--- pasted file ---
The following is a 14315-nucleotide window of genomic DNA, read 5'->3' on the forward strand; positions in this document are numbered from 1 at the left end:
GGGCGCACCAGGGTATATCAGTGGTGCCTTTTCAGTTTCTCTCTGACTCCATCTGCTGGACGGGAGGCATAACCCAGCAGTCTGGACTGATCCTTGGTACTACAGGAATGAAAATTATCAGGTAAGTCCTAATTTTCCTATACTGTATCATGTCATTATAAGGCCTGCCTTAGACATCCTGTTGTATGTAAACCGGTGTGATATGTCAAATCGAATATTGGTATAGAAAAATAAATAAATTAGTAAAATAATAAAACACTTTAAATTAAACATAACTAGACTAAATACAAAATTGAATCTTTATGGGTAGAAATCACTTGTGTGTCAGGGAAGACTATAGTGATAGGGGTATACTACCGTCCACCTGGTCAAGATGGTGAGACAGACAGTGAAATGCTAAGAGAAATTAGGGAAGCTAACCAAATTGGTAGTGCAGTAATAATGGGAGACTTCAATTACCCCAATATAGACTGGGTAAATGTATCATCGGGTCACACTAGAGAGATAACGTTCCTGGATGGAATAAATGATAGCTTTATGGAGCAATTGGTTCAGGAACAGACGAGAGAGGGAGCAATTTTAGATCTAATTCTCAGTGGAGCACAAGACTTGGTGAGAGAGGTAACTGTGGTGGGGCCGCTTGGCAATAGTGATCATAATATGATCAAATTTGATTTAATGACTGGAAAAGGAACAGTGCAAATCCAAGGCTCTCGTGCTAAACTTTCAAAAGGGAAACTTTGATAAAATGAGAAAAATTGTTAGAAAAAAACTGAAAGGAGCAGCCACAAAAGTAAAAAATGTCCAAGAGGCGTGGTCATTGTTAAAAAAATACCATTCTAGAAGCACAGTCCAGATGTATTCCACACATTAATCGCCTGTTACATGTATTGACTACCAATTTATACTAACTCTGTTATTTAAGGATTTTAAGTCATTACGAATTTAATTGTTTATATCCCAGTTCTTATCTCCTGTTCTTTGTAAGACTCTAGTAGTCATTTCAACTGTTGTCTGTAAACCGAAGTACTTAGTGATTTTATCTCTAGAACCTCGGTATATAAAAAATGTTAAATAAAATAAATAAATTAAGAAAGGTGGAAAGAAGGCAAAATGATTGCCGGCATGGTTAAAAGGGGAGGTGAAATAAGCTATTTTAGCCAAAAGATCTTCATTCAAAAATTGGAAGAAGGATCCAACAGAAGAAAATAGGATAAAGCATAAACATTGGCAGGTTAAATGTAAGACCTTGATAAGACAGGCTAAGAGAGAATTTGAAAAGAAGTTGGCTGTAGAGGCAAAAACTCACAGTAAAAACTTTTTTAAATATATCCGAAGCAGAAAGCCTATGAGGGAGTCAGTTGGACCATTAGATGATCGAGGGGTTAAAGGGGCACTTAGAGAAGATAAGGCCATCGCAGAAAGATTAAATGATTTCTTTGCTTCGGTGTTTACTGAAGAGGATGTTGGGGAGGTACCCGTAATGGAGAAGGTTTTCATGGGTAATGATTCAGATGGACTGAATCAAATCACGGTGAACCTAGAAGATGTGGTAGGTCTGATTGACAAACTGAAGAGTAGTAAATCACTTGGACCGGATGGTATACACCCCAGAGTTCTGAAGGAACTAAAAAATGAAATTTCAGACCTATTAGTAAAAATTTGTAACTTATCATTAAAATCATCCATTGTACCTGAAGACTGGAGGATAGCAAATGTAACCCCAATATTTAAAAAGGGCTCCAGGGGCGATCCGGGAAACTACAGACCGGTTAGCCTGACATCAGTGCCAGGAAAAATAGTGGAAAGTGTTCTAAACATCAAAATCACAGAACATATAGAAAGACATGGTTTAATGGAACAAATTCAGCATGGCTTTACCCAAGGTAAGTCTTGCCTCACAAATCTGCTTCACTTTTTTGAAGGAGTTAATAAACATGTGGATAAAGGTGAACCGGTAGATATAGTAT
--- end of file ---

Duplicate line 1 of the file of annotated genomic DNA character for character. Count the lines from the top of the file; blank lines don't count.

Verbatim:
The following is a 14315-nucleotide window of genomic DNA, read 5'->3' on the forward strand; positions in this document are numbered from 1 at the left end: